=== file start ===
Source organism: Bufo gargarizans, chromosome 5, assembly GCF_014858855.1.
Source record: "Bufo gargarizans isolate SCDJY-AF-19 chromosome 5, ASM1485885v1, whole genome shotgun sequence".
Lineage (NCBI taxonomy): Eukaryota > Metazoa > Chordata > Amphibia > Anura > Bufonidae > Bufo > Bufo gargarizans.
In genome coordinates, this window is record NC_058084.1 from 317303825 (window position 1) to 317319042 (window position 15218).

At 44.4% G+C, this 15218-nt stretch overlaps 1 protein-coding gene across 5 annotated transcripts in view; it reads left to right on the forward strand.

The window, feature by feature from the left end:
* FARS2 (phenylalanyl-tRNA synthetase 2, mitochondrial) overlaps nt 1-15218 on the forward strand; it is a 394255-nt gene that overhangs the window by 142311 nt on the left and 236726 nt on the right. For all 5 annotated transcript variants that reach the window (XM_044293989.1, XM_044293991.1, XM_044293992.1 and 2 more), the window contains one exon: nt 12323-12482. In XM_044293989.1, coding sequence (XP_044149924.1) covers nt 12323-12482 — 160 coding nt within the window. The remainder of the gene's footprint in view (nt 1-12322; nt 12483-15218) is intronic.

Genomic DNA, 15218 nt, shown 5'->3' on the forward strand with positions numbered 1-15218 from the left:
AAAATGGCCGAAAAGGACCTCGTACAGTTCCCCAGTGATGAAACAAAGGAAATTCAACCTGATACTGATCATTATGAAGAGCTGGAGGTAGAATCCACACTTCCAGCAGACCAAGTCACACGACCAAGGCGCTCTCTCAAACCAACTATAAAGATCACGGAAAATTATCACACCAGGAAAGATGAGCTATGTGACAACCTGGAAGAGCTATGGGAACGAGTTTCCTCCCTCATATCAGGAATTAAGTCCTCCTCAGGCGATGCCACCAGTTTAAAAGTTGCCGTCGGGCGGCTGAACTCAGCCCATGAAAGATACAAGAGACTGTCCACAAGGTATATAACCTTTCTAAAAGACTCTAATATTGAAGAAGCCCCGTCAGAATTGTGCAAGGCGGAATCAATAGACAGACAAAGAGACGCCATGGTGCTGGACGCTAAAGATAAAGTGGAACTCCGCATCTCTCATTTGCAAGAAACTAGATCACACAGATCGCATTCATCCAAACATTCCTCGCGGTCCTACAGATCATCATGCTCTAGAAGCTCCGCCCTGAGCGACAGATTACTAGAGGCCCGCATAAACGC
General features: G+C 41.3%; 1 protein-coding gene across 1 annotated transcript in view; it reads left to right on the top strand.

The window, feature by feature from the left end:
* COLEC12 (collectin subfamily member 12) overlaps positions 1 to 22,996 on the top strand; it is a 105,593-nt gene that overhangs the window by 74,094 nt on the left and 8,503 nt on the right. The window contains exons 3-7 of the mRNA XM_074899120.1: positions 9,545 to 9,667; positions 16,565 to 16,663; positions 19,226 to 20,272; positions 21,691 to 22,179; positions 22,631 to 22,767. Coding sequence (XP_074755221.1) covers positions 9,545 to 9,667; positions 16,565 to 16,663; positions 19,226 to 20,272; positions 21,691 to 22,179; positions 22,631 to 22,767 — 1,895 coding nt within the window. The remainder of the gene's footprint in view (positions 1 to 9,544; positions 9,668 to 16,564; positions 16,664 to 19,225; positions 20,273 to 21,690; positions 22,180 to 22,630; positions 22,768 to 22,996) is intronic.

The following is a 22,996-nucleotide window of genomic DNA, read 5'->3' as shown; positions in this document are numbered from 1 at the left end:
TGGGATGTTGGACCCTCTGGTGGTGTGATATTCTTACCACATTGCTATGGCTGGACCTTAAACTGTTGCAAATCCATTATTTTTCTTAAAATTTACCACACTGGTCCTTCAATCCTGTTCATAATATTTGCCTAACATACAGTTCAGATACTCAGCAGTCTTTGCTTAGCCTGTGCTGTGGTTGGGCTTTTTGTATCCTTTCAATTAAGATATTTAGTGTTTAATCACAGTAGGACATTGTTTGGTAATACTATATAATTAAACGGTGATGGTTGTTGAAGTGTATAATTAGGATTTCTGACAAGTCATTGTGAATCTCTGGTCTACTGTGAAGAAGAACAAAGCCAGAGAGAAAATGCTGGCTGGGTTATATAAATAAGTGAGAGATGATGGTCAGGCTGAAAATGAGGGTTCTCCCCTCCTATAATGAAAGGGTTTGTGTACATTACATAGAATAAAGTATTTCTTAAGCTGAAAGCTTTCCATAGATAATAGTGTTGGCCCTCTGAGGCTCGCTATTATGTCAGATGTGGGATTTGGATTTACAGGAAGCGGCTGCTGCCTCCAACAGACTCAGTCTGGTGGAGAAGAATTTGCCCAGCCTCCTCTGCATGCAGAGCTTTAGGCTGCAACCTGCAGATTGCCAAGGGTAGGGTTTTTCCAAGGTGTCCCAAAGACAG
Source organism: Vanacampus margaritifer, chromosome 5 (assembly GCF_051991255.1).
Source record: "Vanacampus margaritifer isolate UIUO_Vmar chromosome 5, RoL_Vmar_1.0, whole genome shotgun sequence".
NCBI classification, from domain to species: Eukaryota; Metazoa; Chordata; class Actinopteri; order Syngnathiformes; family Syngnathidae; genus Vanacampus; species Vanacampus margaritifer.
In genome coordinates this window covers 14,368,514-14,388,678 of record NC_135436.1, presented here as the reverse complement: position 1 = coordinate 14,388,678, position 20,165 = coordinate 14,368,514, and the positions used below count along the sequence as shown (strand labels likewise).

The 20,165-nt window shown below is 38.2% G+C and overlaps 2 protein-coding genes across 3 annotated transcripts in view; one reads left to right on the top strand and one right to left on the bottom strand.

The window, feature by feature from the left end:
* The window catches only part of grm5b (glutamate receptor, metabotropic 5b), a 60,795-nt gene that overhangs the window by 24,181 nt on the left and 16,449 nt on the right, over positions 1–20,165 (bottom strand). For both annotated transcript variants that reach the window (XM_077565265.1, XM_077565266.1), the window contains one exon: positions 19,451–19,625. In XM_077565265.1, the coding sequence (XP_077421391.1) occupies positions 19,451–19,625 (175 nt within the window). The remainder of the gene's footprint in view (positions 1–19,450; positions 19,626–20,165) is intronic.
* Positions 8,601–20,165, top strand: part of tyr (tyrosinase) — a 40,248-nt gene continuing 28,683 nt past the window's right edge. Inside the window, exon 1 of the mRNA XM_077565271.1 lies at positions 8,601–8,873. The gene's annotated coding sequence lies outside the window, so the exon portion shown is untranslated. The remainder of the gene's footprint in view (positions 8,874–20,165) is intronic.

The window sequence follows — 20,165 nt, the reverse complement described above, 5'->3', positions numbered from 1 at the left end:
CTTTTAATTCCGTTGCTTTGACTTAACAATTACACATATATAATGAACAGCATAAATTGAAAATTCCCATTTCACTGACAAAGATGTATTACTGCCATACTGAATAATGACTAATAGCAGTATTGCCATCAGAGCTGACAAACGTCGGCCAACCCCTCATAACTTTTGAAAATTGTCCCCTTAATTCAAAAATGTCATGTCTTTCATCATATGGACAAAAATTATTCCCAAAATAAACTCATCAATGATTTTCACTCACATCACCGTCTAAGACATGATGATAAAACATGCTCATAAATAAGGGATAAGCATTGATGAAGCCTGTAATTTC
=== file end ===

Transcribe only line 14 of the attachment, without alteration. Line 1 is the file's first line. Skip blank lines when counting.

TGGGATGTTGGACCCTCTGGTGGTGTGATATTCTTACCACATTGCTATGGCTGGACCTTAAACTGTTGCAAATCCATTATTTTTCTTAAAATTTACCACACTGGTCCTTCAATCCTGTTCATAATATTTGCCTAACATACAGTTCAGATACTCAGCAGTCTTTGCTTAGCCTGTGCTGTGGTTGGGCTTTTTGTATCCTTTCAATTAAGATATTTAGTGTTTAATCACAGTAGGACATTGTTTGGTAATACTATATAATTAAACGGTGATGGTTGTTGAAGTGTATAATTAGGATTTCTGACAAGTCATTGTGAATCTCTGGTCTACTGTGAAGAAGAACAAAGCCAGAGAGAAAATGCTGGCTGGGTTATATAAATAAGTGAGAGATGATGGTCAGGCTGAAAATGAGGGTTCTCCCCTCCTATAATGAAAGGGTTTGTGTACATTACATAGAATAAAGTATTTCTTAAGCTGAAAGCTTTCCATAGATAATAGTGTTGGCCCTCTGAGGCTCGCTATTATGTCAGATGTGGGATTTGGATTTACAGGAAGCGGCTGCTGCCTCCAACAGACTCAGTCTGGTGGAGAAGAATTTGCCCAGCCTCCTCTGCATGCAGAGCTTTAGGCTGCAACCTGCAGATTGCCAAGGGTAGGGTTTTTCCAAGGTGTCCCAAAGACAG